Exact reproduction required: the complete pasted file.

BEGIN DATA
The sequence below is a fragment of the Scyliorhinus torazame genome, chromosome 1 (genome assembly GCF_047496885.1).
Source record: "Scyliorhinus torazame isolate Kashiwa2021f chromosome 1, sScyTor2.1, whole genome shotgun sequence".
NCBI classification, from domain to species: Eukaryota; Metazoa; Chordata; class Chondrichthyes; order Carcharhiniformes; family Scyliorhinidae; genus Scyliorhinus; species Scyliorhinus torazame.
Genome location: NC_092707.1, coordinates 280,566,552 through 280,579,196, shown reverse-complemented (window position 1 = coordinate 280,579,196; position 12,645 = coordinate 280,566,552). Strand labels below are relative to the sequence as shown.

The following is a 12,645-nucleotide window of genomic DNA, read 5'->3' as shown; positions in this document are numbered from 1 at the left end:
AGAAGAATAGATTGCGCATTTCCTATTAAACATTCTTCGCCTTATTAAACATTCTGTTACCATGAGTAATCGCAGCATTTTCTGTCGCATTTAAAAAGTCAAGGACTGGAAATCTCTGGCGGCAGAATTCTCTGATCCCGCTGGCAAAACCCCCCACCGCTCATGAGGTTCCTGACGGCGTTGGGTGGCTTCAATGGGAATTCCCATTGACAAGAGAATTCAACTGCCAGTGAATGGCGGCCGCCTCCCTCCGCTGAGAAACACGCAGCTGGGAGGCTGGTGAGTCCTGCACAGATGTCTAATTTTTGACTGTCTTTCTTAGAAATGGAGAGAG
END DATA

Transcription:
The sequence below is a fragment of the Scyliorhinus torazame genome, chromosome 1 (genome assembly GCF_047496885.1).
Source record: "Scyliorhinus torazame isolate Kashiwa2021f chromosome 1, sScyTor2.1, whole genome shotgun sequence".
NCBI classification, from domain to species: Eukaryota; Metazoa; Chordata; class Chondrichthyes; order Carcharhiniformes; family Scyliorhinidae; genus Scyliorhinus; species Scyliorhinus torazame.
Genome location: NC_092707.1, coordinates 280,566,552 through 280,579,196, shown reverse-complemented (window position 1 = coordinate 280,579,196; position 12,645 = coordinate 280,566,552). Strand labels below are relative to the sequence as shown.

The following is a 12,645-nucleotide window of genomic DNA, read 5'->3' as shown; positions in this document are numbered from 1 at the left end:
AGAAGAATAGATTGCGCATTTCCTATTAAACATTCTTCGCCTTATTAAACATTCTGTTACCATGAGTAATCGCAGCATTTTCTGTCGCATTTAAAAAGTCAAGGACTGGAAATCTCTGGCGGCAGAATTCTCTGATCCCGCTGGCAAAACCCCCCACCGCTCATGAGGTTCCTGACGGCGTTGGGTGGCTTCAATGGGAATTCCCATTGACAAGAGAATTCAACTGCCAGTGAATGGCGGCCGCCTCCCTCCGCTGAGAAACACGCAGCTGGGAGGCTGGTGAGTCCTGCACAGATGTCTAATTTTTGACTGTCTTTCTTAGAAATGGAGAGAG